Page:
What do retail stores and frogs have in common?

Whether it’s true or not – and as unpleasant as the analogy is – this is essentially what is happening to the brick-and-mortar portfolio of many retailers. Ecommerce is slowly eroding the profitability of physical retail, but because the store network is not in immediate danger, retailers are failing to make the operational changes necessary to ensure survival. 

It is a question of simple economics. If your online revenue represents 15 per cent of total turnover and your brick-and-mortar 85 per cent, then ecommerce “growth” of seven per cent can be offset by a more unnoticeable decline in bricks-and-mortar of just 1.2 per cent. If you throw in a bit of sales volatility, open and close a few stores and factor in inflation you could almost miss it.

But like your dreaded mortgage interest, the effects of compounding are massive. In ten years’ time this transition in the UK will mean 25 per cent of stores will close and 900,000 jobs will be lost.

The truth is that bricks-and-mortar has to make fundamental changes to thrive. This needs to be done through automation and improvement in productivity, which in turn means better retail operation communication and store level compliance. This is possible now because the technology and analytics exist to measure performance down to individual store level. The issue is that most CEOs aren’t currently using these tools to drive top-down change. 

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One of the major differentiators between online and offline success is the chain of command. In the digital sphere, using data to validate and decision-make is second nature. Within physical retail, however, heads of retail are still reliant on feedback from area managers – which is often delivered with no structured reporting system or visual evidence. 

Area managers are the lynchpin between head office and the store network, but at present it is very difficult for c-suite executives to understand the quality of conversations they are having with store managers. If the figures from those stores are solid then it’s not a problem. However, if a store is underperforming, then lessons need to be learned quickly, and that’s not always possible in the current operational set-up.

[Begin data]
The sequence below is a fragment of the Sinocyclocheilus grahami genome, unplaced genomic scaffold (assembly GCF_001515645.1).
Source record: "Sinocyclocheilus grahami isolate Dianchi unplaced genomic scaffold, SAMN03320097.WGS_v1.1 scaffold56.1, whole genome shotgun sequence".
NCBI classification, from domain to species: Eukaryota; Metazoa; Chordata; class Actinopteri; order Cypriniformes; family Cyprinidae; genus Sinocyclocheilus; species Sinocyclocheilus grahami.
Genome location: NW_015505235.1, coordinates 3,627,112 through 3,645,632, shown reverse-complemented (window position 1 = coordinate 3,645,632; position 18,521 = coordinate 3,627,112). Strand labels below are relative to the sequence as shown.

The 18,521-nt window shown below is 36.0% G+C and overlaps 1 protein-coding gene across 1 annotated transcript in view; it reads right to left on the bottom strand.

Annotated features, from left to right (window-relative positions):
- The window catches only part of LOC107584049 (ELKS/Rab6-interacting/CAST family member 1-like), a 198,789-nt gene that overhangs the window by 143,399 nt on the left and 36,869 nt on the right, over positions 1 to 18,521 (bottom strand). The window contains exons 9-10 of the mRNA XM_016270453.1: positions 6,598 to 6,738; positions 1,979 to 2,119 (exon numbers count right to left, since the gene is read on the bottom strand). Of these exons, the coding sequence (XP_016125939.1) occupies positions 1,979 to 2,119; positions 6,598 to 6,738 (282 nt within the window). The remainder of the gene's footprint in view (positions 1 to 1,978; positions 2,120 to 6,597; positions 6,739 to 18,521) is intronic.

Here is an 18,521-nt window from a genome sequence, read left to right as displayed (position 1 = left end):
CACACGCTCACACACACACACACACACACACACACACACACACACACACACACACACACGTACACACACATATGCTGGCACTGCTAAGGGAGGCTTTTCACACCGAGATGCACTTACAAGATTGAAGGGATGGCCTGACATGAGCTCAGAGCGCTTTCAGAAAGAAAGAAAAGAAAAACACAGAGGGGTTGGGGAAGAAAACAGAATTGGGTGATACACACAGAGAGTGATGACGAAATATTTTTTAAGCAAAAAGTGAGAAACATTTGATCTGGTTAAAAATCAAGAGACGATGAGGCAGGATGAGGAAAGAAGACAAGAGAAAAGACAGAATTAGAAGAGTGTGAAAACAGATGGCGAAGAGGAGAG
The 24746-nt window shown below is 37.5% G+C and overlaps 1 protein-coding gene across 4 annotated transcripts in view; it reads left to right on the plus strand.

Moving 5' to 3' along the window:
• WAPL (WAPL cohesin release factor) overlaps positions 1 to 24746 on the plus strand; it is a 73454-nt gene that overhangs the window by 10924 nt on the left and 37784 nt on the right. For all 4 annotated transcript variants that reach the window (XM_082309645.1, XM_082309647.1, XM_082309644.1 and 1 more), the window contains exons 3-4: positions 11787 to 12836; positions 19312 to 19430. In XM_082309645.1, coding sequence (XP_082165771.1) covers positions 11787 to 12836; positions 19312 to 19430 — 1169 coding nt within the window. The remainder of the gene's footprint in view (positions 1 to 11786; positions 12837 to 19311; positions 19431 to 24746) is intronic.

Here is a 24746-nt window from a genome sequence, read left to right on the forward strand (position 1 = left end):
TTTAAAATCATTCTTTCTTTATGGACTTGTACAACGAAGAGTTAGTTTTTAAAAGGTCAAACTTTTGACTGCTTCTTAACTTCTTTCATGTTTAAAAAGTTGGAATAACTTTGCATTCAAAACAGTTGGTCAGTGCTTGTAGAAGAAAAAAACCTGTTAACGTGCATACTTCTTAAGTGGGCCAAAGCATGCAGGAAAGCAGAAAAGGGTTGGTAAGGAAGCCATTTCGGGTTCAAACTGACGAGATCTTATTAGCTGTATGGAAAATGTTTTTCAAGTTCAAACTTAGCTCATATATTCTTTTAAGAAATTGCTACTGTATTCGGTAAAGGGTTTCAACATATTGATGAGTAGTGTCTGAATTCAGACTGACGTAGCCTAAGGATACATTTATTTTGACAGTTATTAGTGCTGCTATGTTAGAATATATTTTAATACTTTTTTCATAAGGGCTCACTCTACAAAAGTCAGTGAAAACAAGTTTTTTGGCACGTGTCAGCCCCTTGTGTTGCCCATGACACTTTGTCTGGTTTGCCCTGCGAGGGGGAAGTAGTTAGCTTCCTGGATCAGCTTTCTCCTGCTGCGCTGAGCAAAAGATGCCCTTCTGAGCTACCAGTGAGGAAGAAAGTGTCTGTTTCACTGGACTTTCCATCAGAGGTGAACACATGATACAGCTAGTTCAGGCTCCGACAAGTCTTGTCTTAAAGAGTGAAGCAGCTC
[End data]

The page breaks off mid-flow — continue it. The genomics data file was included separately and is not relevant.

To make every store within the estate drive profit, two things need to happen at senior level. Firstly, greater visibility and quality of reporting needs to be achieved; area managers should have the technology to give centrally channelled feedback, through both standardised forms and visual reporting. This way, key decision makers can actually see what’s happening on the ground, and know that a task list has been agreed and implemented to effect store-level change where needed. 

Secondly, heads of retail need to become much more analytically focused about the operational performance of their store estate. Greater collaboration is needed with area managers to benchmark store performance and create an action plan in those sites that are underperforming. A reporting solution then needs to be in place that can show at a glance when tasks on that action plan are completed – preferably supported by evidence (e.g. a photo) to show the improvements being made. 

This may seem like rudimentary advice, but the truth is that this level of visibility and collaborative communication is not currently commonplace within bricks-and-mortar retail. As a result, there are small shortcomings across thousands of stores that add up to a long-term threat to retailers’ profitability.

The need for innovation within store operations might not seem urgent, but if things carry on the way they’ve always been done, retail CEOs will eventually find themselves needing to make drastic changes in order to survive. Either that, or they will go out of business.

When is change needed in business, and how can businesses successfully manage change? These seven tips will help you on your way.

Peter Wake is CEO and founder of StorIQ, a technology startup bringing the benefits of online retail practices across to bricks and mortar premises.

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